Ryan How: The fastest 17-year-old in Australia

9 October 2019

Written by: Matthew Dunlop

Ryan How continues to impress in the Australian GT Championship.

Australia’s next motor racing superstar could be, Ryan How.

Despite having less than four years of experience under his belt, the 17-year-old from Lilydale is making waves with consistent success in the Australian GT Championship.

“Last year when I [raced at] Eastern Creek, I was the youngest ever to compete in the Australian GT series, and at Perth I was the youngest ever to win,” How told upstart. 

The young Australian pilots an Audi R8 in the championship, alongside rivals steering Ferraris, Lamborghinis, Porsche 911s and other GT3-class supercars.

The GT3 category has a presence in every corner of the globe, and How aspires to take his career onto the international stage.

“The end goal of this is to become a factory driver,” How said.

Drivers compete for glory in the world’s biggest sports car races, which run over 24 hours at legendary European tracks like Spa-Francorchamps, the Nurburgring and Le Mans.

“It sounds like a dream, doesn’t it?” he said.

How’s car is eight years old, meaning he only competes for points in the Trophy Class, but he’s quick enough to challenge brand-new machinery for outright honours.

“Being in the 2011-spec car, it’s got more horsepower,” he said.

His first foray into GT3 at Sydney’s Eastern Creek circuit saw him win his debut race in the Trophy Class, finishing seventh overall.

“Especially after that first race, a lot of people started to notice me.”

It wasn’t his first time driving the car, he dominated last year’s Victorian Sports Car championship with it, but it was only the second car he’d raced.

He started out in a Mini Challenge car belonging to his dad, Simon, who couldn’t race due to an injury.

“It was like ‘alright, well you jump in and have a crack and see what happens’. I think it was half a year, and I was two seconds off the record at a few tracks.”

How made a single competitive outing in the Mini in 2016 before switching to the Audi, with his only other form of practice being his Xbox racing simulator.

“It’s honestly just for the H-pattern [manual gearbox], just to learn how to do that.”

He dominated the first two rounds of 2019’s Trophy Class, winning the first six races.  He took outright honours in the first Perth race.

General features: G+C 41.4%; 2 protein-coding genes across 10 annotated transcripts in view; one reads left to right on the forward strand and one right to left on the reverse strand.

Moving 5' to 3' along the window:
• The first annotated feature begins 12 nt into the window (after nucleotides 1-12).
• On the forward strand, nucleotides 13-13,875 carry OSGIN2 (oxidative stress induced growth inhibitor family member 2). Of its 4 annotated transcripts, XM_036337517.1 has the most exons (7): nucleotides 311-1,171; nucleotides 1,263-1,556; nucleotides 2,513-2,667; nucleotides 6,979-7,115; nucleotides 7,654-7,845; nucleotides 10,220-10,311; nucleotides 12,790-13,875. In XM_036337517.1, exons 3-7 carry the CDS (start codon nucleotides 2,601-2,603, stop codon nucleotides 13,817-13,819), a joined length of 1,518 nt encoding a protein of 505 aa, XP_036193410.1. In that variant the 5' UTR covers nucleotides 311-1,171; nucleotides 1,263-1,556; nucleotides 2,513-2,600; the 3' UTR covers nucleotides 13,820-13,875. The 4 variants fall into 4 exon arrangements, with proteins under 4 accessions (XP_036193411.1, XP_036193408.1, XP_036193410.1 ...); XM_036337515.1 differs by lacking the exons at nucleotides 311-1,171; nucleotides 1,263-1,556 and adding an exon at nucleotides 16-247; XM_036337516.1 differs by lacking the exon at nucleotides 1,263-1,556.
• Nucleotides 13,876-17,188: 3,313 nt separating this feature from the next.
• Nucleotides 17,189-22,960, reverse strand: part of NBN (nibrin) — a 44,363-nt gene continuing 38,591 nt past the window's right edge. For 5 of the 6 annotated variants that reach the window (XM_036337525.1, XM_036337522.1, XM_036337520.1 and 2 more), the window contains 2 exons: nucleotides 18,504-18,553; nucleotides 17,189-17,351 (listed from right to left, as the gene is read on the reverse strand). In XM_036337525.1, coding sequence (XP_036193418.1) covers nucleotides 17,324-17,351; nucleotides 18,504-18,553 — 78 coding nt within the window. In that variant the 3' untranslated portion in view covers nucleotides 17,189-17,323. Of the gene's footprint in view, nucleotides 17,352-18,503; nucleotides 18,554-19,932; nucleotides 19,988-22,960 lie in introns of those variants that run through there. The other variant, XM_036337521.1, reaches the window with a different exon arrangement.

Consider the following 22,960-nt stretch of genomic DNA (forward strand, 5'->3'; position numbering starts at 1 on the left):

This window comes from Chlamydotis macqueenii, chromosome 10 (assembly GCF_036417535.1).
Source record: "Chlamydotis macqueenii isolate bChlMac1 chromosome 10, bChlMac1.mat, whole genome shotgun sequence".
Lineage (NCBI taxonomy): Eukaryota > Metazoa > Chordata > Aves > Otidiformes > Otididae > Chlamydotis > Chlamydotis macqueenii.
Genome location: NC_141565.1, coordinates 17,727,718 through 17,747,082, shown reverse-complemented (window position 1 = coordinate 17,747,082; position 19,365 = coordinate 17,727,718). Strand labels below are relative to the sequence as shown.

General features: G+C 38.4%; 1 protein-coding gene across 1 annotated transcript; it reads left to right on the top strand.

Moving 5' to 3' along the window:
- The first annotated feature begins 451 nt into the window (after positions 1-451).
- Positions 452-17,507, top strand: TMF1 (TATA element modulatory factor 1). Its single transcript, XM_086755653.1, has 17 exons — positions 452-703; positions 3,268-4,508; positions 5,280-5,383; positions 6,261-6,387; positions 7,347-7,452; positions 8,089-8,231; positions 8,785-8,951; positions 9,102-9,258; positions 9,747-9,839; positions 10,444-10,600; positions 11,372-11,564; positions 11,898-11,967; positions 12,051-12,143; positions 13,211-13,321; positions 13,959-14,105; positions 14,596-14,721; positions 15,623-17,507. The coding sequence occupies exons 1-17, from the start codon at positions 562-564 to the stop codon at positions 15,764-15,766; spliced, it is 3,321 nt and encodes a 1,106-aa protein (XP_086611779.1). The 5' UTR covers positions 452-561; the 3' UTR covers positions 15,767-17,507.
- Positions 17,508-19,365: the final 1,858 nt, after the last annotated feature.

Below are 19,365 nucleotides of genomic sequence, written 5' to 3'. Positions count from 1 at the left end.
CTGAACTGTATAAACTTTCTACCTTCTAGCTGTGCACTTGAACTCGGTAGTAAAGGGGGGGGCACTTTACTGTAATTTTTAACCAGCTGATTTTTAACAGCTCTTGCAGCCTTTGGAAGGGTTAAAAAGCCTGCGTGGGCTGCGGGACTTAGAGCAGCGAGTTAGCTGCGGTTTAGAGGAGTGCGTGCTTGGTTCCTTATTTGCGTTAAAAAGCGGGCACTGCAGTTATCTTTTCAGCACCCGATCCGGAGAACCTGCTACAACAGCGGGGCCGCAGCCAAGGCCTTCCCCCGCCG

However, not everything ran smoothly. Near the end of Race 3, one of How’s brake rotors exploded at the fastest part of the track, rendering his brakes useless as he careened off the track and into the fence.

“It was at the last corner, [going] 240km [per hour].”

He walked away from the crash, but How and his dad are now under the pump to find $50,000 for repairs before October’s race on the streets of Surfers Paradise.

“We’ve got five months to get the car fixed, pay off Perth and then start back at square one for Gold Coast,” he said.

With only a shoestring budget on their side, a GoFundMe was launched to help How reach his target. The campaign has raised over $5,500, the How family are doing everything they can to get How back into a drivable car.

“We’ve sold three trucks, an excavator, my old race car – the Mini – we just had to sell it. We’ve sold everything to get to where we are now, and we’ve got no budget, basically. What I’m earning’s going straight to dad, and what he’s earning is going straight to MPC [Melbourne Performance Centre, the workshop running the car].”

How works full-time at a mechanic’s shop, broadening his knowledge of the machinery while he chips away at the repair bill.

“You can’t just be a good driver… you’ve gotta actually know about the cars.”

If you get your car serviced in Lilydale, there’s a chance the kid who changes your oil will be dancing wheel-to-wheel with racing royalty in Europe sometime soon.

 

Photo: 2019 Australian GP by rhodeys_photos here and used under a Creative Commons Attribution. The image has not been modified.

Matthew Dunlop is a second-year Bachelor of Media and Communications (sports journalism) student at La Trobe University.